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How Japan’s 'Abe-nomics' affects Australian investments

'Abe-nomics' is the name given to the economic programme of Japan’s Prime Minister Shinzo Abe, with another former PM Taro Aso as finance minister, since they were returned to power in the December 2012 election. This radical programme has important implications for Australian investment markets.

Japan’s boom and bust

Japan’s economy has been virtually stagnant since the great Japanese bubble burst at the start of the 1990s. Japan was the great ‘emerging market’ of the post WW2 era – much like China has been for the past two decades. Actually Japan was more of a ‘re-emerging’ market since it had previously ‘emerged’ from three centuries of isolation to become an industrial and military giant in the late 19th century and early 20th century. Japan grew literally out of the rubble of WW2 to become the richest country in the world by the 1970s and 1980s. It became the second largest economy in the world behind the US despite having only half the population of the US. Over the same period the US went from being the world’s largest creditor nation to the largest debtor while Japan became the largest creditor. In the late 1980s, the Japanese stock market even overtook the US market in total value.

But it all came crashing down when the bubble burst after peaking on the last day of the 1980s. The collapse triggered a massive banking crisis that still has not been fully resolved nearly 30 years later. Prices of Japanese shares and real estate have still not recovered their late 1980s peak values even today (so much for ‘buy and hold’ investing!). The economy stalled and has been drifting in and out of recession ever since. Even worse, deflation took hold, driving up the yen and hurting exports and tax revenues. Japan is now the world’s largest debtor and the largest creditor is China.


After more than two decades of stagnation and failed experiments, Japan needed a radical new plan. Shinzo Abe and Taro Aso’s radical 'Abe-nomics' programme has several aims: to stimulate growth by cutting interest rates and raising asset prices to encourage spending and investment; to depress the yen to assist exporters and protect local industries from imports; and to create inflation so people will spend rather than save.

The four arrows in the plan

There are four ‘arrows’ in the plan:

  • Monetary policy, with low and now negative interest rates and QE and central bank buying of assets with newly printed money.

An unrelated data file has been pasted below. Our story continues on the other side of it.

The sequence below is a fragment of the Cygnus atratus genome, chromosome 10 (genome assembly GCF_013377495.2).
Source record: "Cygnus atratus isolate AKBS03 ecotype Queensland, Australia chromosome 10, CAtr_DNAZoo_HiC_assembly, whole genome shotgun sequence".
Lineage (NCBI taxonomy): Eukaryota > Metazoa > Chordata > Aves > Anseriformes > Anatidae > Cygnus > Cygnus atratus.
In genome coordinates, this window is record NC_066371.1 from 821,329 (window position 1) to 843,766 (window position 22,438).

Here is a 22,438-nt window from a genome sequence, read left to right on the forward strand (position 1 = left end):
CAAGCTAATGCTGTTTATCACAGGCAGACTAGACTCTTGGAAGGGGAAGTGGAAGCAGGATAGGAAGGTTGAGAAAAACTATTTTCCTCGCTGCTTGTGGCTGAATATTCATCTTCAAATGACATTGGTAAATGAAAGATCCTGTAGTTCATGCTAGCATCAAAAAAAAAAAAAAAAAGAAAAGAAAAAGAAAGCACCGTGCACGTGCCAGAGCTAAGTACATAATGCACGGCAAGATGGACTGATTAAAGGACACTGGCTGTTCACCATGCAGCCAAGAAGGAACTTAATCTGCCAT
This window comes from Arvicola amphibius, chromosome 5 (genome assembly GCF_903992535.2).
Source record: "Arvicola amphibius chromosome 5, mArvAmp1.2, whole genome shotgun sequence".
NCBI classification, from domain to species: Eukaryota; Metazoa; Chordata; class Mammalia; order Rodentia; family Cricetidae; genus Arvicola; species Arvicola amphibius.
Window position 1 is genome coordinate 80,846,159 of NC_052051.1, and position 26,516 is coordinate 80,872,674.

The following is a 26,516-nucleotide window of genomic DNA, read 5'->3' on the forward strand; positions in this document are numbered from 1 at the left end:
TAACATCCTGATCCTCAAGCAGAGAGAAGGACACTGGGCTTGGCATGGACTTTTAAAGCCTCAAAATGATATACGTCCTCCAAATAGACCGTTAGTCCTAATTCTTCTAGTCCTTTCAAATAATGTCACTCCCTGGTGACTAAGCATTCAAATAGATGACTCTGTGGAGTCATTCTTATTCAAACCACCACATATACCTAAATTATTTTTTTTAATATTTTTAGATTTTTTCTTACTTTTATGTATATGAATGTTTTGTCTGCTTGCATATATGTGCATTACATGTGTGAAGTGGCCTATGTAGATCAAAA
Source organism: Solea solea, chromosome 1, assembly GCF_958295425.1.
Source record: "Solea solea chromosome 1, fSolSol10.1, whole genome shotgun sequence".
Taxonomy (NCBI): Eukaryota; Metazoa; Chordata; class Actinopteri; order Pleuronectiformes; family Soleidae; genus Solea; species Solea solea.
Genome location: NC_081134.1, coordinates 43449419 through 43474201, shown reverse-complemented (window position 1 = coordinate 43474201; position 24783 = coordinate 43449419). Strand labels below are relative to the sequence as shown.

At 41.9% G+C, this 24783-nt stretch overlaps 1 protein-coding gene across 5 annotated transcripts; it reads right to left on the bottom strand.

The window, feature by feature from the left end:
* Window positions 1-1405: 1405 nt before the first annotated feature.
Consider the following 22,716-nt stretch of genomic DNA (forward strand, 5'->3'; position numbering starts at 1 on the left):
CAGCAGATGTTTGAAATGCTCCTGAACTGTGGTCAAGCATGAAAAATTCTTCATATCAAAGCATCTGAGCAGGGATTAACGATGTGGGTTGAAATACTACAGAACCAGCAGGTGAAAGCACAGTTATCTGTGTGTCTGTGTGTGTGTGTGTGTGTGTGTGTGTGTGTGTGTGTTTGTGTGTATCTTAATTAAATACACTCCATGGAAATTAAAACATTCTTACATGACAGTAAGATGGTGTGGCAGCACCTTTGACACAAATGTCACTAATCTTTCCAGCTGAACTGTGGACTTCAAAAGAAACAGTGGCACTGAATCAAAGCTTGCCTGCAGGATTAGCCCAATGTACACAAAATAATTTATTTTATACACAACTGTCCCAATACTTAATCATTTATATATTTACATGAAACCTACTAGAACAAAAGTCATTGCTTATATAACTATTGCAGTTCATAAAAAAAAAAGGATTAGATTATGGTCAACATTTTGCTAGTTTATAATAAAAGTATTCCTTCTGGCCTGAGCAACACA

• Fiscal policy, with deficit-funded spending programs
  • Structural reforms, such as in the labour market and in protected industries.
  • (An unwritten but potentially very powerful fourth) Nationalism, aimed against China, since there is nothing like uniting a nation against a common enemy to spur confidence and spending.

There are also additional measures, including directing pension funds to invest more in shares and other ‘risky’ assets.

From late 2012 until mid-2015 Abe-nomics worked well on the yen and share prices but did nothing to revive economic growth or inflation. The yen fell 40% and the Nikkei 225 index of stock prices rose 140% in lock-step, as shown in the chart below.

Then Abe-nomics ran out of steam in mid-2015 and things started to reverse: the yen rose and share prices fell back. Ultra-low and even negative interest rates and QE were losing their effect and structural reforms ground to a halt.

Impact on Australia

Why is this important for Australia? Japanese buying of foreign assets (driven by negative Japanese interest rates and a collapsing yen) has provided a major boost to the prices of Australian shares, bonds and property (listed and unlisted) since 2012. The above also shows how the Australian All Ordinaries Index has followed the path of Japanese stock prices and the yen during the period.

The Abe-nomics effect is likely to receive another boost (flowing through to Australian shares, listed property and bonds) in the coming year as the yen resumes its falls while the US dollar rises with US rate hikes.

Three factors are now in play.

The first is that the US Fed seems ready for more interest rate hikes. This expectation is driving up the US dollar once again after it receded in early 2016 while the Fed sat on its hands.

The second is the Japanese government and central bank appear to be preparing further stimulus actions after several months of inaction.

The third is geo-politics. With the US dollar rising again, the US is now openly opposing yen depreciation – a big switch in strategy since it had supported Japan’s depreciation efforts initially. The switch in US policy is due to the increasingly protectionist rhetoric from both Donald Trump and Hillary Clinton in the US election race.

We expect Japan to win the next phase of the currency war, which would see the US dollar rise, the yen fall and more Japanese money flowing out of Japan to buy foreign assets like Australian shares, property and bonds.

Rising global currency wars and protectionism means the RBA may need to cut rates even further to keep the AUD from rising as the US, Europe, Japan and China all compete to lower their exchange rates. Further rate cuts here would reduce interest rates on bank deposits and would also risk re-igniting the local housing bubble.


Ashley Owen (CFA, BA, LLB, LLM, Grad. Dip. App. Fin) has been an active investor since the mid-1980s, a senior executive of major global banking and finance groups, and currently advises investors and advisory groups in Australia and Asia. This article is general information only and does not consider the personal circumstances of any individual.



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